Dbq Essay: The Role Of Women In Marriage

Historically, the respective roles of a man and a woman in marriage are different across religious, cultures, and political borders. Even today, different sectors of society have distinctly different guidelines and expectations for the husband-wife relationship. Often what sets apart some societies from others when it comes to marriage is the role that women are allowed to have in the relationship. For centuries, and even in parts of the world today, marriage was treated as a sacred bond, but one in which the woman must honor and serve the man. This was clear in early Eurasia, where society viewed marriage as a way to enforce women’s subordination.
Although they spoke different languages, honored separate gods, and fought over land and power,…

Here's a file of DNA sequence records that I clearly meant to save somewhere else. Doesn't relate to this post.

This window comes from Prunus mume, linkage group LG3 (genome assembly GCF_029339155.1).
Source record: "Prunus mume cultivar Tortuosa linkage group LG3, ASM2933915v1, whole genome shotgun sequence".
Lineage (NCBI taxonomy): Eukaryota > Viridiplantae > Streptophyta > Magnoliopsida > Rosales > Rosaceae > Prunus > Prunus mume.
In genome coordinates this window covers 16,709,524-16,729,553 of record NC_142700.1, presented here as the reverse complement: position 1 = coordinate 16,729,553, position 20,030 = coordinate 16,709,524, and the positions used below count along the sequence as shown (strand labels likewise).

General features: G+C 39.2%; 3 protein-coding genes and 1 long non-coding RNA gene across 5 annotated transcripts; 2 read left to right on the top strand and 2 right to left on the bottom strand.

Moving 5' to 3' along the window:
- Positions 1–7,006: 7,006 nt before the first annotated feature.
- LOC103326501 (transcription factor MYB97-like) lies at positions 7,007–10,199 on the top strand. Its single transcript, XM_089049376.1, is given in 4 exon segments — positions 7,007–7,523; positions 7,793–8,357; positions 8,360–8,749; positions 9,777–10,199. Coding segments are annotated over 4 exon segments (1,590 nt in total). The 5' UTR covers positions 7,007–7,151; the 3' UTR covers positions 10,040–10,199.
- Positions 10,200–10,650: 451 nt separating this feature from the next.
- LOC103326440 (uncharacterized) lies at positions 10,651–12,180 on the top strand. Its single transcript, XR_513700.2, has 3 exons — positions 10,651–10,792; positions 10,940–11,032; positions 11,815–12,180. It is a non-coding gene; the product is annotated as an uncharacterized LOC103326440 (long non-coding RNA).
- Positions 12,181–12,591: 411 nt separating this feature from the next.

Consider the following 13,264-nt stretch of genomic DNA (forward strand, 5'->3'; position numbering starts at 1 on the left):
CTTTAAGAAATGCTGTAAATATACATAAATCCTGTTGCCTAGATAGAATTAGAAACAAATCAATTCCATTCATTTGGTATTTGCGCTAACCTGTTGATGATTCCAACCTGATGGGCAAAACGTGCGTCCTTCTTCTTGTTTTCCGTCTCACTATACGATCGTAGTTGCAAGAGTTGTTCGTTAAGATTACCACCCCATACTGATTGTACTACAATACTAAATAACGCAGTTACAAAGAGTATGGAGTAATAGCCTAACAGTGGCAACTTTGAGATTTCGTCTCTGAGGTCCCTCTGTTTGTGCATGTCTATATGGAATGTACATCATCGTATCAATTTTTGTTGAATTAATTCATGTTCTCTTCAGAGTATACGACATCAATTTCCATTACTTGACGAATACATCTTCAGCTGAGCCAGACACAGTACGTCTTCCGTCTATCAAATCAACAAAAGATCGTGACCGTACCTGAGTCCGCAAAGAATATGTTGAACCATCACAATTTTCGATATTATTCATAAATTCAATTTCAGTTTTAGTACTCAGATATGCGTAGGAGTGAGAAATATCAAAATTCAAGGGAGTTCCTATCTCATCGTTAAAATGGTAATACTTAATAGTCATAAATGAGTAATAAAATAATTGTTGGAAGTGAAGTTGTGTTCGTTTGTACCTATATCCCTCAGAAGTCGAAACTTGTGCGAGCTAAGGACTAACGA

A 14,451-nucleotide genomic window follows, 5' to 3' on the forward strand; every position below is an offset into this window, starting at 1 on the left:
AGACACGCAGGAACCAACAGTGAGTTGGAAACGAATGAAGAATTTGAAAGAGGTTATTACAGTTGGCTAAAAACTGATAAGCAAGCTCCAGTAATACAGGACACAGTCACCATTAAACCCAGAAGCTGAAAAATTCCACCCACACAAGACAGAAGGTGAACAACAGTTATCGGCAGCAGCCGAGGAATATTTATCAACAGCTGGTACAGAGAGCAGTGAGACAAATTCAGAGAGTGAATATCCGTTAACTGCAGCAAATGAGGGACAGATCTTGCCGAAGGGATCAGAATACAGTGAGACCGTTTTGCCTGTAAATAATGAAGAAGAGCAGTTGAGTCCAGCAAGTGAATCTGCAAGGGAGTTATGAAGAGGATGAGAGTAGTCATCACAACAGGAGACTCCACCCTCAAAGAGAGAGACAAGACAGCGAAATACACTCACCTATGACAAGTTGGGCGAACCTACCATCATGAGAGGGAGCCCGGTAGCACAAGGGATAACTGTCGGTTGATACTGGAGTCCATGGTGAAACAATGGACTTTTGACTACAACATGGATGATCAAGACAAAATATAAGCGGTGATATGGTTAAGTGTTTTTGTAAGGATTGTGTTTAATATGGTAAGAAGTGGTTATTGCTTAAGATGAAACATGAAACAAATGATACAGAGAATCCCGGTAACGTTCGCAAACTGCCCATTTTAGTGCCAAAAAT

Even those who were seemingly more protective of women still believed that marriage required an imbalance in order to be prosperous. The Assyrians (Document 1) implemented laws which protected married women from other men, but still gave husbands the ability to divorce and take everything with them (wives could not divorce). In Catholicism, husbands were required to love their wives, as the central rule of the religion stipulated. However, as St. Paul wrote, husbands loved their wives as Christ loved the Church (Document 5). Just as the Church needs Christ for guidance, a woman needs a husband in order to be holy and clean. For a religion that, today, claims that everyone is equal in the eyes of God, it is astonishing that St. Paul taught that husbands had a role similar to Christ in marriage. Aristotle shared a similar belief that husbands, were in some way holy. He claims a married woman is fortunate, and that a husband’s wishes “are as laws appointed for [a wife] by divine will” (Document 3). Finally, in Confucianism, marriage was thought of to be sacred and vital, but must be imbalanced. Husband and wife is one of the five “key relationships” of Confucianism, relationships that Confucius viewed as the building blocks of society. These relationships were examined and widely celebrated, but each consisted of a clear superior and subordinate. In Confucianism, as…